On the lines of Immigration Minister, Egypt’s chief justice warns rights advocates to ‘stay silent’

The head of Egypt’s Supreme Constitutional Court has sent a message to human rights advocates to stay silent.

“Stay silent, it is better for you. Egypt is a leading nation in respecting human rights,” Counsellor Said Marei told a TV station in Egypt.

Marei said that Egypt’s Abdel Fattah Al-Sisi respected women and had worked hard to advocate for women’s rights including appointing them to the state council and the public prosecution.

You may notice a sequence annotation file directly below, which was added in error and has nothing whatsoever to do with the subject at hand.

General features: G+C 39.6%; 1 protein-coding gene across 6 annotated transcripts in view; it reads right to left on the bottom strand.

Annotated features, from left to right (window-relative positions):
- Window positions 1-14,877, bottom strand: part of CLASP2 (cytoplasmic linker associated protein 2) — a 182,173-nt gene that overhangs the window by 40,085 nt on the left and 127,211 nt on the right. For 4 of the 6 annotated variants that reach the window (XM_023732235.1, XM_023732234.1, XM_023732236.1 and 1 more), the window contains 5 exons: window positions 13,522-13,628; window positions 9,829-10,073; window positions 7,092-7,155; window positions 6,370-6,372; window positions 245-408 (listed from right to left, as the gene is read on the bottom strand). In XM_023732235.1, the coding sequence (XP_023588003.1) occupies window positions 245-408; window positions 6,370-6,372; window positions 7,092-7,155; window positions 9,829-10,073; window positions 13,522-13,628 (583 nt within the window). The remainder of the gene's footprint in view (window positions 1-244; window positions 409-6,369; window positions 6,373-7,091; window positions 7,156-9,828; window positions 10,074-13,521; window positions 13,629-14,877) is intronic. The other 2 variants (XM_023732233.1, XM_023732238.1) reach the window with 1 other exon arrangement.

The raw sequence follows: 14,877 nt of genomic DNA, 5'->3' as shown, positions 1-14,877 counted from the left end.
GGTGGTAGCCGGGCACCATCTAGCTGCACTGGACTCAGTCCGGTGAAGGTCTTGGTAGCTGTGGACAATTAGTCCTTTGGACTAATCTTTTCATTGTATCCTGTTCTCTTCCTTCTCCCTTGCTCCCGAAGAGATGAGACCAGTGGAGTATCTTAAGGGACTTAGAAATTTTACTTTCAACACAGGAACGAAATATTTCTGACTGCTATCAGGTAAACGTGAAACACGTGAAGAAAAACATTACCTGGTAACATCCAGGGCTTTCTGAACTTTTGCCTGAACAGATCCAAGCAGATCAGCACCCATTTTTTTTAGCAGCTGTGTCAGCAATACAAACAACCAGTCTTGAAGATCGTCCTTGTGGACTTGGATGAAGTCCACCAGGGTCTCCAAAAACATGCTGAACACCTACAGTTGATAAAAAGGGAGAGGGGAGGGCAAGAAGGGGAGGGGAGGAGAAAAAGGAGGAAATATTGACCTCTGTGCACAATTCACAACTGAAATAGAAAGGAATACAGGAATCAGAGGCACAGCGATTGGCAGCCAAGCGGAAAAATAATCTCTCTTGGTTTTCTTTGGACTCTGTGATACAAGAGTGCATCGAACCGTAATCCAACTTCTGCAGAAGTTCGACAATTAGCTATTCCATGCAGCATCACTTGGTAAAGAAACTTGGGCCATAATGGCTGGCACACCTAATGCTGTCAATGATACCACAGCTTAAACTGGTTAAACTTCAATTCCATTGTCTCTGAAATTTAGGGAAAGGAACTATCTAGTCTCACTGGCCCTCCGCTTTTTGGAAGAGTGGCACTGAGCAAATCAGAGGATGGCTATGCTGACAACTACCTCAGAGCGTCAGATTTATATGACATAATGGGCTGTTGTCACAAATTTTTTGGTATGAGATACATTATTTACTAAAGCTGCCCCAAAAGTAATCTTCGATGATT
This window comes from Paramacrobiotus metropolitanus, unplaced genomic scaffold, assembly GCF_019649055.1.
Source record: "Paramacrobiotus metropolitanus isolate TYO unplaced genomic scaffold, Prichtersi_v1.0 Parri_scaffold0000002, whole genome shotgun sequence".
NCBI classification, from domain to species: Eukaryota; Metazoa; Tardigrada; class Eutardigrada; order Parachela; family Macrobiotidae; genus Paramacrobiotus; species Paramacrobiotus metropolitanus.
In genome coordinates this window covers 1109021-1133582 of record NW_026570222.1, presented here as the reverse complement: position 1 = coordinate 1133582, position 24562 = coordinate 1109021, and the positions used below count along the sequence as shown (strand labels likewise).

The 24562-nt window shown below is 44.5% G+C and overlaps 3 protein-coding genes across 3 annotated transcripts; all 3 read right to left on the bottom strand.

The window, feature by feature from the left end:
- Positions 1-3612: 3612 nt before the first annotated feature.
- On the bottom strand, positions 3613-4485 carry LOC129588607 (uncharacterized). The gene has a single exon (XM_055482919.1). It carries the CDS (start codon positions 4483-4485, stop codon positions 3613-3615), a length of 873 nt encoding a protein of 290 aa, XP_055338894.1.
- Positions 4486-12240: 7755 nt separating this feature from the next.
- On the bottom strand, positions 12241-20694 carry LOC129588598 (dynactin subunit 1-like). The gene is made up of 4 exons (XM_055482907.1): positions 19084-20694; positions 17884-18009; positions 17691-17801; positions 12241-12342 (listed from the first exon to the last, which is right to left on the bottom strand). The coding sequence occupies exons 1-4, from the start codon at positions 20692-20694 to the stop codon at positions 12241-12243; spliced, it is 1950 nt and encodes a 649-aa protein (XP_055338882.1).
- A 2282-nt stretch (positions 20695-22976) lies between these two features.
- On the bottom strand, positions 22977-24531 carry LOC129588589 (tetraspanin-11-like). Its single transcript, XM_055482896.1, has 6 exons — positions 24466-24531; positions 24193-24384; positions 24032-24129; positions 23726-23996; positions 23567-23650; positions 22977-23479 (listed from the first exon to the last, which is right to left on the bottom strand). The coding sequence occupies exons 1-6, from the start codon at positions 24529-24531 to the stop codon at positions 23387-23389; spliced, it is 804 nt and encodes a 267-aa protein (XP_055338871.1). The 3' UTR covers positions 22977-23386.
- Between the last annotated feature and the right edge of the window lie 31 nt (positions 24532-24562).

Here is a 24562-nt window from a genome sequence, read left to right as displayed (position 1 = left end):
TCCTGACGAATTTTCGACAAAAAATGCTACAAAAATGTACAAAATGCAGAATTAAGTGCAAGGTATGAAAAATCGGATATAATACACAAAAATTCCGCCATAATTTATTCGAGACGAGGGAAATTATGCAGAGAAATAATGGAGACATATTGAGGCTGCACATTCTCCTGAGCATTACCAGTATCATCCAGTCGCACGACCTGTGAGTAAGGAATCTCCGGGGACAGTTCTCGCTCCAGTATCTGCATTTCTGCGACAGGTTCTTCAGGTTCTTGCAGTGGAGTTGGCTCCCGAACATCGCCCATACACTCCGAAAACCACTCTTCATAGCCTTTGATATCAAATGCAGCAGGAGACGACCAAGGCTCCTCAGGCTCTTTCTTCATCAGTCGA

Whoever visits Egypt and the ancient temples will find the symbol of justice on the wall, he added.

On Twitter, Mamdouh Ismail said: The head of the Supreme Constitutional Court, Said Marei, shamelessly says to those who criticize human rights violations in Egypt (Stay silent)! If you are not ashamed practice hypocrisy as you wish.

Ismail added: This confirms the corruption of the judiciary in Egypt and that you were appointed to your position based on hypocrisy. But we will not be silent about injustice, fabrication, politicized judiciary, and tens of thousands of the oppressed in Egypt. Injustice will never last.

In the interview with Al-Nahar, Marei added that the Egyptian judiciary is independent, painting a very different picture of Egypt to what has been widely documented by rights advocates.

There are roughly 65,000 political prisoners in the country who are systematically tortured, denied healthcare and served with death sentences at an alarming rate.